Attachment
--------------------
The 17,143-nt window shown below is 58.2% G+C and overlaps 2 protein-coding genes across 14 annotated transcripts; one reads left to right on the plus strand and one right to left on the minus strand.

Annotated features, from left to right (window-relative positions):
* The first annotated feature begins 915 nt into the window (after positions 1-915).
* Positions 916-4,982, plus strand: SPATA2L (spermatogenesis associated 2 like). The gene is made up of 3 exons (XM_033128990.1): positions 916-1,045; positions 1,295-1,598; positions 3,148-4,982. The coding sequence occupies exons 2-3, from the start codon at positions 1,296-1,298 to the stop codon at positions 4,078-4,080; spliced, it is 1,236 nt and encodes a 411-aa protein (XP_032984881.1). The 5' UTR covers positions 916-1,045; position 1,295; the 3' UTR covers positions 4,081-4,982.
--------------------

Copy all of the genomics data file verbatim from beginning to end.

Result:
The 17,143-nt window shown below is 58.2% G+C and overlaps 2 protein-coding genes across 14 annotated transcripts; one reads left to right on the plus strand and one right to left on the minus strand.

Annotated features, from left to right (window-relative positions):
* The first annotated feature begins 915 nt into the window (after positions 1-915).
* Positions 916-4,982, plus strand: SPATA2L (spermatogenesis associated 2 like). The gene is made up of 3 exons (XM_033128990.1): positions 916-1,045; positions 1,295-1,598; positions 3,148-4,982. The coding sequence occupies exons 2-3, from the start codon at positions 1,296-1,298 to the stop codon at positions 4,078-4,080; spliced, it is 1,236 nt and encodes a 411-aa protein (XP_032984881.1). The 5' UTR covers positions 916-1,045; position 1,295; the 3' UTR covers positions 4,081-4,982.